So why, then, do I travel for three hours at the end of January each year to retreat with other Quakers in silence? This weekend Silent Retreat sponsored by my Quarterly Meeting has become one of my rituals to bring in a new year. This year, thirty-two of us gathered at our usual spot, a rustic camp at the edge of a state park. After a potluck dinner and introductions on Friday evening, we entered into silence to pray, journal, walk, read, prepare meals, sleep, eat, and worship together.
This year’s retreat was a wet one. The air was warm, almost like spring, and the rain was unrelenting. The rhythm of its patter on the cabin’s metal roof directed me to relax, reflect, and forget the clock. One of the disciplines I follow at the silent retreat is to re-read my spiritual journal of the past year. I read with attention to themes; I log the titles of books and articles I referred to during the year; and I recall the events that I recorded in my journal pages.
On Saturday morning, I followed the rain’s instructions so well that I nearly missed lunch. Absorbed in reviewing my journal, I was only vaguely aware of the leavings and returnings of others to my dorm’s common room. A subtle scent of tomatoes and onions circled the soft couch as someone sat down next to me. Thinking it was noon, I shuffled to my bunk in the next room and checked my clock; its digital face read 1:17. I gathered my dishes and side-stepped mud puddles to the dining hall. The soup on the lunch menu was gone, but I feasted on cheese; bread; a crunchy, sweet, russet-skinned pear; and a wedge of peanut butter cookie.
Back in the cabin’s common room after my late lunch, a fire glowed in the tiny wood stove. Rain-slicked hooded jackets in red, green, purple, and fluorescent lemon hung over hooks, doors, and chairs. I had no desire to leave the dry warmth, content with my journal and books in the company of silent Friends. Being with others in silence, together without interacting verbally, close to others without the pressure of interacting, is a relief for me. There’s an intimacy in sharing space without sharing words. There are a number of regulars at this retreat that I see only here. I don’t know many details of their lives—the kind of work they do, whether they have children, what organizations they belong to, whether they garden or are marathon runners— yet I feel I know them, and am known by them, more deeply than many people I see daily or weekly.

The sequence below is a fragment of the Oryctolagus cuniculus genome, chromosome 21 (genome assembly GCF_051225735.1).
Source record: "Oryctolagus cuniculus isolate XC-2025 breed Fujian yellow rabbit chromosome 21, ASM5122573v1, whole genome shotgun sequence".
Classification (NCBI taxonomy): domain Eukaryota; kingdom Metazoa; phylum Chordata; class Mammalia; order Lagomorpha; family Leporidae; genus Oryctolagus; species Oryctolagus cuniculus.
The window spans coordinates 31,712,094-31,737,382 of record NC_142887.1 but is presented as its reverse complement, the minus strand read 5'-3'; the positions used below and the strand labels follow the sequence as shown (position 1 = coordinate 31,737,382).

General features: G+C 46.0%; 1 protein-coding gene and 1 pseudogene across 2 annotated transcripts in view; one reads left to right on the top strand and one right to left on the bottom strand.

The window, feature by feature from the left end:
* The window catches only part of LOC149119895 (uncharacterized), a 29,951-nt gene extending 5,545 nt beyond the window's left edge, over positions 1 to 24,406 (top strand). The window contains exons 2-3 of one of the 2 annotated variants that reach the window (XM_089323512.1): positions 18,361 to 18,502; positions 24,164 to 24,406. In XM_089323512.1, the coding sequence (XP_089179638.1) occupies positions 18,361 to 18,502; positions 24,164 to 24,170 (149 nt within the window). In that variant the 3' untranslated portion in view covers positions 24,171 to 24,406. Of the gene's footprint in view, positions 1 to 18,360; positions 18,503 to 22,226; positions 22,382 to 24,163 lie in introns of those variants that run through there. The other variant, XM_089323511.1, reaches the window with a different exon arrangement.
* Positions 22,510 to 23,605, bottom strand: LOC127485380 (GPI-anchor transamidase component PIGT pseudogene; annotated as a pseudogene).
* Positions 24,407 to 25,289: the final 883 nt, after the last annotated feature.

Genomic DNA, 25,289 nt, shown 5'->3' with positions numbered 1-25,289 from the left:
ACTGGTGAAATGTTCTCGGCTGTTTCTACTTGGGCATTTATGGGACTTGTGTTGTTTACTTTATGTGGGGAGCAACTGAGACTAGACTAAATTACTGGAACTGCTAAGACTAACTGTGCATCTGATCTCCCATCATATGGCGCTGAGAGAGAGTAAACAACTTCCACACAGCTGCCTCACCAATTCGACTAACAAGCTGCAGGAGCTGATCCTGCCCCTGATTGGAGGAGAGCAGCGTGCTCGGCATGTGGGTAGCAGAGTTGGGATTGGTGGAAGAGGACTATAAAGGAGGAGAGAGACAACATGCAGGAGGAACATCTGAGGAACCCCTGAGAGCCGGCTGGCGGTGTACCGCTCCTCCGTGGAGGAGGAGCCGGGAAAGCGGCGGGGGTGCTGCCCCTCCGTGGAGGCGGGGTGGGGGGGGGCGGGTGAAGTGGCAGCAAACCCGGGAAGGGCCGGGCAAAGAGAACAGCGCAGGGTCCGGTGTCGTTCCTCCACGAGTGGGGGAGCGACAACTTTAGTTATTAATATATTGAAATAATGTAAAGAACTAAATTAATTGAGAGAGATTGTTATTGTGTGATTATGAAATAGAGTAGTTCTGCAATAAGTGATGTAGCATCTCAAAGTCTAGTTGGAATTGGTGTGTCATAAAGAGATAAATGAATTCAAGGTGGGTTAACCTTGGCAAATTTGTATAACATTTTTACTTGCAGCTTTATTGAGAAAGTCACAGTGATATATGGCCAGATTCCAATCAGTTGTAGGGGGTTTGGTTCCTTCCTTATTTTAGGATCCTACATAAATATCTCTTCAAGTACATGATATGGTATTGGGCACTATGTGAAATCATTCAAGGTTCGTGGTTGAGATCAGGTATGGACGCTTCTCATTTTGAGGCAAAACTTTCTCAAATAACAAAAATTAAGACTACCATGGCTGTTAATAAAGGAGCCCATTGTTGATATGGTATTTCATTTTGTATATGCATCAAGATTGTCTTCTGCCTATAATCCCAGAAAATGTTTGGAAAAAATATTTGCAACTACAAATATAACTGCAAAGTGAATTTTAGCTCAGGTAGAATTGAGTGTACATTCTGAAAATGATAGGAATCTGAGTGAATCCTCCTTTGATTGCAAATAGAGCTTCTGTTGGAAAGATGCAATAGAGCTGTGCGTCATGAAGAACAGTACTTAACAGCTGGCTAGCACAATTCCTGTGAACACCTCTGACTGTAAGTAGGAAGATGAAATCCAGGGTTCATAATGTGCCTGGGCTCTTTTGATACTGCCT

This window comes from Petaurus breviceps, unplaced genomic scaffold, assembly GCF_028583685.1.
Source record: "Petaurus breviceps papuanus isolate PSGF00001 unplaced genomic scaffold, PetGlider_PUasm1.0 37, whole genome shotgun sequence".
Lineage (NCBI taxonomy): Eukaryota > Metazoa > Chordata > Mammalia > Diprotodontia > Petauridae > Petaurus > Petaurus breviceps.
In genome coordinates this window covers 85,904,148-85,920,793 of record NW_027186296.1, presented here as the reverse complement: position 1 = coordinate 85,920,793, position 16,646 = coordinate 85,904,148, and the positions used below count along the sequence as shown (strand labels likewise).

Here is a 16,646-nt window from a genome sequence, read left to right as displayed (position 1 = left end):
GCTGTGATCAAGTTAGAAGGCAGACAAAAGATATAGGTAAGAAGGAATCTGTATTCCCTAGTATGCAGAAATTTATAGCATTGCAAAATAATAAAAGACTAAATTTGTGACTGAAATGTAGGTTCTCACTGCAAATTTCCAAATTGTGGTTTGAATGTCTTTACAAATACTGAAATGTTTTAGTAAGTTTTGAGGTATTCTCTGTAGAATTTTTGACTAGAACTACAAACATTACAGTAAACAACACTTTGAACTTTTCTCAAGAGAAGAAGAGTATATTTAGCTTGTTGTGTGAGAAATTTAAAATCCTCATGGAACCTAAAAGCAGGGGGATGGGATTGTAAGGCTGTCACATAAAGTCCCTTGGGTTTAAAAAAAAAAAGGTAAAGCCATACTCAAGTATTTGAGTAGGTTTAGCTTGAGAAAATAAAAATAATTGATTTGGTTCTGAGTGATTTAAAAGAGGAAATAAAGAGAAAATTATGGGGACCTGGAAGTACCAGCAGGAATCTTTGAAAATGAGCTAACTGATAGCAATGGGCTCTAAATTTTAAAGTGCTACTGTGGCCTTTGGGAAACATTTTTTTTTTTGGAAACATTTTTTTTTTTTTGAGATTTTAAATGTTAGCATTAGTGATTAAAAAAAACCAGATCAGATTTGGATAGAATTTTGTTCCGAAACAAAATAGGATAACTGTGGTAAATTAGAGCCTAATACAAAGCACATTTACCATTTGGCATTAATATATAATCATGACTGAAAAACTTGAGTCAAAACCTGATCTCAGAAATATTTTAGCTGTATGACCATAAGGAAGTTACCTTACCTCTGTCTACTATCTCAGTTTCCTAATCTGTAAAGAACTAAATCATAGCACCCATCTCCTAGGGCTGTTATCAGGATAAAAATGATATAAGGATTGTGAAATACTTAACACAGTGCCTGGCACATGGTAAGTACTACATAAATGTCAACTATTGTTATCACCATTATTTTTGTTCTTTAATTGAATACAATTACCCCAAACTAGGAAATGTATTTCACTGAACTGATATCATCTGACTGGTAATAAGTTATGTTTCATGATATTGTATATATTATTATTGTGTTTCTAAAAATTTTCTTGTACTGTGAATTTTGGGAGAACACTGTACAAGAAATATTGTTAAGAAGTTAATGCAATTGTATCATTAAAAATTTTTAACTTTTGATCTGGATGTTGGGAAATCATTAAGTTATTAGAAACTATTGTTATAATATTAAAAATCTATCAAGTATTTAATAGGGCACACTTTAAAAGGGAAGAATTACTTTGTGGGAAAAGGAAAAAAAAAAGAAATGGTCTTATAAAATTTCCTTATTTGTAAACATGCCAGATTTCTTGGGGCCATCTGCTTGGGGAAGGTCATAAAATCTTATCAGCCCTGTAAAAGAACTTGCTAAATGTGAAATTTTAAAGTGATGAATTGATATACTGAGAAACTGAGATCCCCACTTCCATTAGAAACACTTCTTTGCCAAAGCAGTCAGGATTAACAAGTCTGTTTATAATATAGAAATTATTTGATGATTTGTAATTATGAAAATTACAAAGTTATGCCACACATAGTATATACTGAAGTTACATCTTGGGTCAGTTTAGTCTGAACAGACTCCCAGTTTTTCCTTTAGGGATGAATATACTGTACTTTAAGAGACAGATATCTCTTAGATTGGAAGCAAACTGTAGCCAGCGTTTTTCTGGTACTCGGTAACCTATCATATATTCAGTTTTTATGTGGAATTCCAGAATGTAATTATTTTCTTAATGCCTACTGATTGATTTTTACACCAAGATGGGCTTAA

The silence of the weekend carried me to different places; to a depth of being I rarely get to in a typical day. I listened—not to music or voices, but to the groaning pines, the whispering wind, the rumbling river. I listened to my breath, exhaling out the jangle of sounds that usually surround me and inhaling, inhaling deeply and sinking into my meditation. Resting one sense took me to an awareness I usually don’t get to with my daily times of worship. During this year’s journal review, words I’d read and written in the past spoke to me in new ways. Ideas I’d considered, but put aside, re-surfaced with new urgency and clarity. Now I was ready for them when I hadn’t been before. The silence cleared space for God’s presence to enfold and guide me.
Forty hours of not talking, not putting my thoughts into spoken words, not listening to others’ spoken words, brought me to the doorway, beyond the doorway, into sustained connection with Spirit. This year, that connection bestowed peace and renewal.